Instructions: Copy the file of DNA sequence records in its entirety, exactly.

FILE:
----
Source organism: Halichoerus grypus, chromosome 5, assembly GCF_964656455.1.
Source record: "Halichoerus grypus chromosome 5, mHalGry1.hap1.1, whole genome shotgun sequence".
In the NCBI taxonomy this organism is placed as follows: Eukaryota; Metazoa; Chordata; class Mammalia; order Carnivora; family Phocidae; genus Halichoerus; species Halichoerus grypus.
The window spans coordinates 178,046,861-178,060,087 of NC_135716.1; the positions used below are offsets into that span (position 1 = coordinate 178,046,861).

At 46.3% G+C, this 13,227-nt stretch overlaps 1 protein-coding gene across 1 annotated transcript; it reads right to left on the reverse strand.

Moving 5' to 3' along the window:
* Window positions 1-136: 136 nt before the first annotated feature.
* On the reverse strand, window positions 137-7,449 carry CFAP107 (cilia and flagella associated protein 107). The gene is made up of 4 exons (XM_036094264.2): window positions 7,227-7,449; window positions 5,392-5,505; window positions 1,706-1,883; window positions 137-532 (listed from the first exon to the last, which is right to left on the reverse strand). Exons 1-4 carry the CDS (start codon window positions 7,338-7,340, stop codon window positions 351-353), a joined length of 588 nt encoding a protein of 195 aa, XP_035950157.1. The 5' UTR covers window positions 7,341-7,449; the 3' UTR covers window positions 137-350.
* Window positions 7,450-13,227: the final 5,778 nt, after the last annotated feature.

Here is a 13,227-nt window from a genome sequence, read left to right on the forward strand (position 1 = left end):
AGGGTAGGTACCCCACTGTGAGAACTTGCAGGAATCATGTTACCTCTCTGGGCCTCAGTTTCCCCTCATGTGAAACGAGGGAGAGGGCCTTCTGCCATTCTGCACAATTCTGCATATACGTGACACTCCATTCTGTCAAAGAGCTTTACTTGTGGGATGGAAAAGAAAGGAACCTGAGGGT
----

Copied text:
Source organism: Halichoerus grypus, chromosome 5, assembly GCF_964656455.1.
Source record: "Halichoerus grypus chromosome 5, mHalGry1.hap1.1, whole genome shotgun sequence".
In the NCBI taxonomy this organism is placed as follows: Eukaryota; Metazoa; Chordata; class Mammalia; order Carnivora; family Phocidae; genus Halichoerus; species Halichoerus grypus.
The window spans coordinates 178,046,861-178,060,087 of NC_135716.1; the positions used below are offsets into that span (position 1 = coordinate 178,046,861).

At 46.3% G+C, this 13,227-nt stretch overlaps 1 protein-coding gene across 1 annotated transcript; it reads right to left on the reverse strand.

Moving 5' to 3' along the window:
* Window positions 1-136: 136 nt before the first annotated feature.
* On the reverse strand, window positions 137-7,449 carry CFAP107 (cilia and flagella associated protein 107). The gene is made up of 4 exons (XM_036094264.2): window positions 7,227-7,449; window positions 5,392-5,505; window positions 1,706-1,883; window positions 137-532 (listed from the first exon to the last, which is right to left on the reverse strand). Exons 1-4 carry the CDS (start codon window positions 7,338-7,340, stop codon window positions 351-353), a joined length of 588 nt encoding a protein of 195 aa, XP_035950157.1. The 5' UTR covers window positions 7,341-7,449; the 3' UTR covers window positions 137-350.
* Window positions 7,450-13,227: the final 5,778 nt, after the last annotated feature.

Here is a 13,227-nt window from a genome sequence, read left to right on the forward strand (position 1 = left end):
AGGGTAGGTACCCCACTGTGAGAACTTGCAGGAATCATGTTACCTCTCTGGGCCTCAGTTTCCCCTCATGTGAAACGAGGGAGAGGGCCTTCTGCCATTCTGCACAATTCTGCATATACGTGACACTCCATTCTGTCAAAGAGCTTTACTTGTGGGATGGAAAAGAAAGGAACCTGAGGGT